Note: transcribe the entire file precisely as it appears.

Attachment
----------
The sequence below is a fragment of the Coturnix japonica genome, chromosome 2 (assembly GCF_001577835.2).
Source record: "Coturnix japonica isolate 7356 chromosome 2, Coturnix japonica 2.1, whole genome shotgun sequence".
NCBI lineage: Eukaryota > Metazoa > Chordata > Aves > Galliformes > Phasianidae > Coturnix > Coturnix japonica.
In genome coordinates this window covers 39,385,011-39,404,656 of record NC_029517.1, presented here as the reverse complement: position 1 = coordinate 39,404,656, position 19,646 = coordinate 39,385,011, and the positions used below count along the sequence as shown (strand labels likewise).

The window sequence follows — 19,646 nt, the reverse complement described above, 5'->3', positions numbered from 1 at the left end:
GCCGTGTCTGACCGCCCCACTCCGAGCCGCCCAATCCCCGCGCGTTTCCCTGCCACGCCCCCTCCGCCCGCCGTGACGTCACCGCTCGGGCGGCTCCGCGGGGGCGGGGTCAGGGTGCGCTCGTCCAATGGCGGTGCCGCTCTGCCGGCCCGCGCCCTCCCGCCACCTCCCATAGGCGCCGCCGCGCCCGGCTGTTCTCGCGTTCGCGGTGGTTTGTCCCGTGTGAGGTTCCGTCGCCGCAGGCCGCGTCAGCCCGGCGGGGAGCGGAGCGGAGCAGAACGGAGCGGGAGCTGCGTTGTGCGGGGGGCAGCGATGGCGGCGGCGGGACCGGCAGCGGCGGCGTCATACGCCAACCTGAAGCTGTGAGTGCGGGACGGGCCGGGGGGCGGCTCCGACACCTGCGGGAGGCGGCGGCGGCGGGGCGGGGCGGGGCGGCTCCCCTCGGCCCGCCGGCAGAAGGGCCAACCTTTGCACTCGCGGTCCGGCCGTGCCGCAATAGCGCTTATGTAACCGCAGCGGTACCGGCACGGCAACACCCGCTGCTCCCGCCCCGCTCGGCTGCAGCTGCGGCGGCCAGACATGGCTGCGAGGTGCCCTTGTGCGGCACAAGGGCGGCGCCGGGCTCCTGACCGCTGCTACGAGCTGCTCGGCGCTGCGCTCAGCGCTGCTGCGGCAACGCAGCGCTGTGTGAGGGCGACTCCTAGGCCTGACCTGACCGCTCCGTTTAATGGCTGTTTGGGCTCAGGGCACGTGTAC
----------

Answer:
The sequence below is a fragment of the Coturnix japonica genome, chromosome 2 (assembly GCF_001577835.2).
Source record: "Coturnix japonica isolate 7356 chromosome 2, Coturnix japonica 2.1, whole genome shotgun sequence".
NCBI lineage: Eukaryota > Metazoa > Chordata > Aves > Galliformes > Phasianidae > Coturnix > Coturnix japonica.
In genome coordinates this window covers 39,385,011-39,404,656 of record NC_029517.1, presented here as the reverse complement: position 1 = coordinate 39,404,656, position 19,646 = coordinate 39,385,011, and the positions used below count along the sequence as shown (strand labels likewise).

The window sequence follows — 19,646 nt, the reverse complement described above, 5'->3', positions numbered from 1 at the left end:
GCCGTGTCTGACCGCCCCACTCCGAGCCGCCCAATCCCCGCGCGTTTCCCTGCCACGCCCCCTCCGCCCGCCGTGACGTCACCGCTCGGGCGGCTCCGCGGGGGCGGGGTCAGGGTGCGCTCGTCCAATGGCGGTGCCGCTCTGCCGGCCCGCGCCCTCCCGCCACCTCCCATAGGCGCCGCCGCGCCCGGCTGTTCTCGCGTTCGCGGTGGTTTGTCCCGTGTGAGGTTCCGTCGCCGCAGGCCGCGTCAGCCCGGCGGGGAGCGGAGCGGAGCAGAACGGAGCGGGAGCTGCGTTGTGCGGGGGGCAGCGATGGCGGCGGCGGGACCGGCAGCGGCGGCGTCATACGCCAACCTGAAGCTGTGAGTGCGGGACGGGCCGGGGGGCGGCTCCGACACCTGCGGGAGGCGGCGGCGGCGGGGCGGGGCGGGGCGGCTCCCCTCGGCCCGCCGGCAGAAGGGCCAACCTTTGCACTCGCGGTCCGGCCGTGCCGCAATAGCGCTTATGTAACCGCAGCGGTACCGGCACGGCAACACCCGCTGCTCCCGCCCCGCTCGGCTGCAGCTGCGGCGGCCAGACATGGCTGCGAGGTGCCCTTGTGCGGCACAAGGGCGGCGCCGGGCTCCTGACCGCTGCTACGAGCTGCTCGGCGCTGCGCTCAGCGCTGCTGCGGCAACGCAGCGCTGTGTGAGGGCGACTCCTAGGCCTGACCTGACCGCTCCGTTTAATGGCTGTTTGGGCTCAGGGCACGTGTAC